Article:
From Sean Dietrich—also known as Sean of the South—comes a poignant tale of the stars that shine all around us . . . if only we’re willing to look.
When she becomes pregnant at fifteen, Marigold is rejected by her family and forced to fend for herself. And when she loses her baby in the forest, her whole world turns upside down. She’s even more distraught upon discovering she has an inexplicable power that makes her both beautiful and terrifying—and something of a local legend.
Meanwhile, migrant workers Vern and Paul discover a violet-eyed baby and take it upon themselves to care for her. The men soon pair up with a widow and her two children, and the untraditional family finds their way in fits and starts toward taking care of each other.
As survival brings one family together, a young boy finds himself with nary a friend to his name amid the dust storms still raging across Kansas. Fourteen-year-old Coot, a child preacher with a prodigy’s memory, is on the run with thousands of stolen dollars—and the only thing he’s sure of is that Mobile, Alabama, is his destination.
As the years pass and a world war looms, their stories intertwine in surprising ways. With a voice both humorous and heartfelt, Sean Dietrich weaves together a tale about the dignity of humanity and the value of enduring hope—reminding us that when the dust clears, we can still see the stars.
Genre: Historical Fiction
Publisher: Thomas Nelson
Goodreads Rating: 4.16
Recommended Drink Pairings:
Tea: Southern Sweet Iced Tea
Coffee: Iced Coffee
Why I Chose This Book
I am part of the TLC Book Tour for this new release by Sean Dietrich. I haven’t read too many books set in Alabama during the Great Depression so I thought it would be interesting.
First Initial Thoughts
There are three separate stories in the beginning of the novel and at first it was kind of confusing because by the middle of the book you start to wonder if these stories are going to intertwine in anyway. I won’t say if they do or not - no spoilers!
Marigold is a 15 year old girl who just gave birth to a baby girl and is essentially homeless living in the woods with her baby because her family kicked her out for getting pregnant. I really felt sorry for her because the way she got pregnant was not her fault. You have to read the story to find out. She one day goes to town to get some food but through certain circumstances is stuck in town overnight. Her baby, Maggie is left in the woods and their Vern and Paul shows up.
Vern and Paul are out in the woods with their dog when they find Maggie in the woods. Vern is captivated by the baby and wants to keep her. Paul ultimately caves in and lets Vern keep her. Marigold is devastated when she comes back and her baby is gone. The next few months she is walking around the woods with little food and water. By the end of those few months she is emaciated and dehydrated. A group of woman at a “saloon” house take her in and help her get better.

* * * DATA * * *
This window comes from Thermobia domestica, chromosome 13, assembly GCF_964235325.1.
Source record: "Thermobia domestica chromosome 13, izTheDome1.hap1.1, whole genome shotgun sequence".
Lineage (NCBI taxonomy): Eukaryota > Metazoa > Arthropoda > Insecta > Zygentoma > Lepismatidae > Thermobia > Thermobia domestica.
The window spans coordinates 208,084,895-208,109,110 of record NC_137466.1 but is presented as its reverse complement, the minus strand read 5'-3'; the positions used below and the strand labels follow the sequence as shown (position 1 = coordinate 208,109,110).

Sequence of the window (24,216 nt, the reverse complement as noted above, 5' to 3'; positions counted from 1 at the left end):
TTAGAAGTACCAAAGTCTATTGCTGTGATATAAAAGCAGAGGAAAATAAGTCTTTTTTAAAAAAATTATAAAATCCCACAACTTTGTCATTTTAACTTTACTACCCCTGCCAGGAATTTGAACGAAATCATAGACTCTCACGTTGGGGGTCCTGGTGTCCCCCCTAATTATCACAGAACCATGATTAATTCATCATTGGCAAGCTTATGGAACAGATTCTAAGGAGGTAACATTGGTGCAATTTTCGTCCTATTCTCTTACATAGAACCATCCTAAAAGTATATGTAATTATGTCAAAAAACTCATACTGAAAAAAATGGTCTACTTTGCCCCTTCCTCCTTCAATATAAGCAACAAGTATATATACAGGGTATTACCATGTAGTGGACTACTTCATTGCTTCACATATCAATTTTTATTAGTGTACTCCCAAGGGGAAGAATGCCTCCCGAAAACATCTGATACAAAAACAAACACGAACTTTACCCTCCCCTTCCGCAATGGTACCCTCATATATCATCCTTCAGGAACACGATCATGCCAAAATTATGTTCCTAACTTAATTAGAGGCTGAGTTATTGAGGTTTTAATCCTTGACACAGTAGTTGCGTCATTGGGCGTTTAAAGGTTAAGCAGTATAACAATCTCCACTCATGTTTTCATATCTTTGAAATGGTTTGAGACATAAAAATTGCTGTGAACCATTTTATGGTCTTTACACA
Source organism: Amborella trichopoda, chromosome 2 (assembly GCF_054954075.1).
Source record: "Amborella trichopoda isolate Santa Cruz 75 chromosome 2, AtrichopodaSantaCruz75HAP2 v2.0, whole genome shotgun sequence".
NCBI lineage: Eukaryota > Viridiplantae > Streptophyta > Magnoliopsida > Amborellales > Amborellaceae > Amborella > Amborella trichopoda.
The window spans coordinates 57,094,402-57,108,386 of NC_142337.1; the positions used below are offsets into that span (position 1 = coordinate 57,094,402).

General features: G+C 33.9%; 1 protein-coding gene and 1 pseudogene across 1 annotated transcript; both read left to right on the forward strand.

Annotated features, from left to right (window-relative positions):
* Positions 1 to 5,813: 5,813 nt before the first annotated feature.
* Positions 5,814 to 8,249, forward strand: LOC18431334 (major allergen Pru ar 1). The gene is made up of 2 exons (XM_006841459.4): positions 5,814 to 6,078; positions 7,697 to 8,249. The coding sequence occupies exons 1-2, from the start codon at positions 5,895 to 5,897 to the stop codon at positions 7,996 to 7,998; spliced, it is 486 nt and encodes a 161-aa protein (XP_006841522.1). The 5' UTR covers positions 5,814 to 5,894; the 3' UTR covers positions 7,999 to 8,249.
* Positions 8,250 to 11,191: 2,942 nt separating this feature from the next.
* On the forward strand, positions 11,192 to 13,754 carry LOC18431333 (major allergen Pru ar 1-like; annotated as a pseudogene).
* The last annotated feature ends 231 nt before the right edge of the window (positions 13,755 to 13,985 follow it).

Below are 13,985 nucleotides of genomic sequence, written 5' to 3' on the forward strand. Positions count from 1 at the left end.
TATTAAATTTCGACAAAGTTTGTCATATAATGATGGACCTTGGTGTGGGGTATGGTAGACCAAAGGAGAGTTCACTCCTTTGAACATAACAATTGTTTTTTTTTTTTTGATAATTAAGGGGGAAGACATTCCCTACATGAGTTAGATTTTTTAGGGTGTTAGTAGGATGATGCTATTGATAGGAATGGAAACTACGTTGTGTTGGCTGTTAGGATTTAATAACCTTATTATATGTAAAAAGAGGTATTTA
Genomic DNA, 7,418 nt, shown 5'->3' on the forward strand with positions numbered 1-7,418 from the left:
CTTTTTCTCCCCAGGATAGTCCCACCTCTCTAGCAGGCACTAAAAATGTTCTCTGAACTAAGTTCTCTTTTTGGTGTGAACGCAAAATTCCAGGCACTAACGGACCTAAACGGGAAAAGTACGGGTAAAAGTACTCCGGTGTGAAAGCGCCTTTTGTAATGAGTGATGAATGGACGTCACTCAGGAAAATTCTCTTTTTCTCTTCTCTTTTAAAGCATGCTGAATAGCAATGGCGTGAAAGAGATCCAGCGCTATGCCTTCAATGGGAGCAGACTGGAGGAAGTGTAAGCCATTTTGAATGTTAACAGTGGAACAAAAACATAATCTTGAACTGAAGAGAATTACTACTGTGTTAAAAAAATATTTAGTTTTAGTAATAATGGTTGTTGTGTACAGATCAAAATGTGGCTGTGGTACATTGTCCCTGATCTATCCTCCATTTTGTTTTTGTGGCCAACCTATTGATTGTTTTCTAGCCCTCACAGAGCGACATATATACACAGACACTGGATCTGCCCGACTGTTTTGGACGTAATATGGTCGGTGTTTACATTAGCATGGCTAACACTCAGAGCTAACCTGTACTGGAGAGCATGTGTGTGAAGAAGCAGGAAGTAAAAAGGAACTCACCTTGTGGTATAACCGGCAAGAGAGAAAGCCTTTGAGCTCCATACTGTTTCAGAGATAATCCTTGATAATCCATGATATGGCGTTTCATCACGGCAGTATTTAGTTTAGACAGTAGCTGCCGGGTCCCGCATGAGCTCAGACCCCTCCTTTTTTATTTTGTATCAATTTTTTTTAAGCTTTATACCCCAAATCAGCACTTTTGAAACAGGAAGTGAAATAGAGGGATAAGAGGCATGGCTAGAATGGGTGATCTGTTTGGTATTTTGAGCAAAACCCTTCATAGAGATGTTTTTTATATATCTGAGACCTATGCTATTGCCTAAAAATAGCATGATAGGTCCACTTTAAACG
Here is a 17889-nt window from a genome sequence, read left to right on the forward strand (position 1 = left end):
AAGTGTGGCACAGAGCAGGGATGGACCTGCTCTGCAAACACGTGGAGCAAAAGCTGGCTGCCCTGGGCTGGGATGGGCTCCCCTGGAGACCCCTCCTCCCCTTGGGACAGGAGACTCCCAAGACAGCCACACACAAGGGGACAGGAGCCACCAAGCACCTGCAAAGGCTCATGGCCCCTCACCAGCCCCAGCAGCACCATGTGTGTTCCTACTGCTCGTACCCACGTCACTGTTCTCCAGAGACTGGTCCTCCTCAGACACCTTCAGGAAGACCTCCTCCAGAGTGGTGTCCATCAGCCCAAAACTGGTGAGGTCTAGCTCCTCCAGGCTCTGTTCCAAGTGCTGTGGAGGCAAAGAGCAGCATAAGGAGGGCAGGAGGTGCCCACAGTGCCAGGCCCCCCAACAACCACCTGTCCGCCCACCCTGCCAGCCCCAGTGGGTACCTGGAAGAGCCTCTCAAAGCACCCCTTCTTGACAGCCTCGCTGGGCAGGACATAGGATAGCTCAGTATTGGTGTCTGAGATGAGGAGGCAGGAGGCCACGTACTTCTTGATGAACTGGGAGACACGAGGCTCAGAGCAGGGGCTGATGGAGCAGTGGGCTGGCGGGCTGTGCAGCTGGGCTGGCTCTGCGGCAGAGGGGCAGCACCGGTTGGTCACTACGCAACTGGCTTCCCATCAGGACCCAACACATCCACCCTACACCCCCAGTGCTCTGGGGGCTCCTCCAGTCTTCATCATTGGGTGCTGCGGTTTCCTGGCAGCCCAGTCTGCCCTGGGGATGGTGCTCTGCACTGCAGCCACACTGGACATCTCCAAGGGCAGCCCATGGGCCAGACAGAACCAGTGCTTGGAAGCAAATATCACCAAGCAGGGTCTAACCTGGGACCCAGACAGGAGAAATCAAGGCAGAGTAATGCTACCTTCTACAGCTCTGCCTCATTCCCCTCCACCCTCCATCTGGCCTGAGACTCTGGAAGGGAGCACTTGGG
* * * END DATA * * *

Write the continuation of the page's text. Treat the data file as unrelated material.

Coot and his friend are in Kansas barely surviving the dust bowl. They suddenly come upon some huge amounts of money and run out of town. However, Coot’s friend boards him on a bus to Alabama and leaves him there to build a better life with the money they stole.
This book is not only set in Alabama but also Kansas and other southern states. Sean captured the Great Depression perfectly. We often hear about how Europe struggled during the late 30’s and during the war but not so much America. It was inspiring to learn how people coped and survived during this difficult era.
Midway through the story the story jumps 6 years ahead. Vern and Paul is with another family and taking care of Verna (the little baby Maggie). Marigold is still with the group of girls as a housemaid. Coot is in Alabama as a works-man upset that he can not go to war due to a murmur in his heart.
Marigold soon finds out she has a gift of healing and the whole town starts seeing her for this “gift”. I was surprised how well she adapted to helping those in need. Healing is a spiritual gift given by God, and quite rare.
I think this story is about getting through the hard times and leaning on the Lord to get you through those difficult times. I found it interesting that Sean wrote about the Great Depression and the WWII in the south and what it was like for the families. Families often went hungry and without basic needs for years due to job shortages and rampant dust bowls. We often don’t hear about these historical stories in our own country.
This story also reminds us that there will always be good and bad people. Even though someone may be experiencing difficult times, there are always people there that will support you and be you there when times are tough. Also, family is not just blood. Family can be friends, neighbors, etc. Family can be those closest to you and it’s important to hold them close.
Would I Recommend?
Though I thought it read slowly, I think some may really enjoy the story and find it worth while to read.
Connect With Sean
Please Note: I was sent a copy of this book from the publisher to review. All opinions are my own.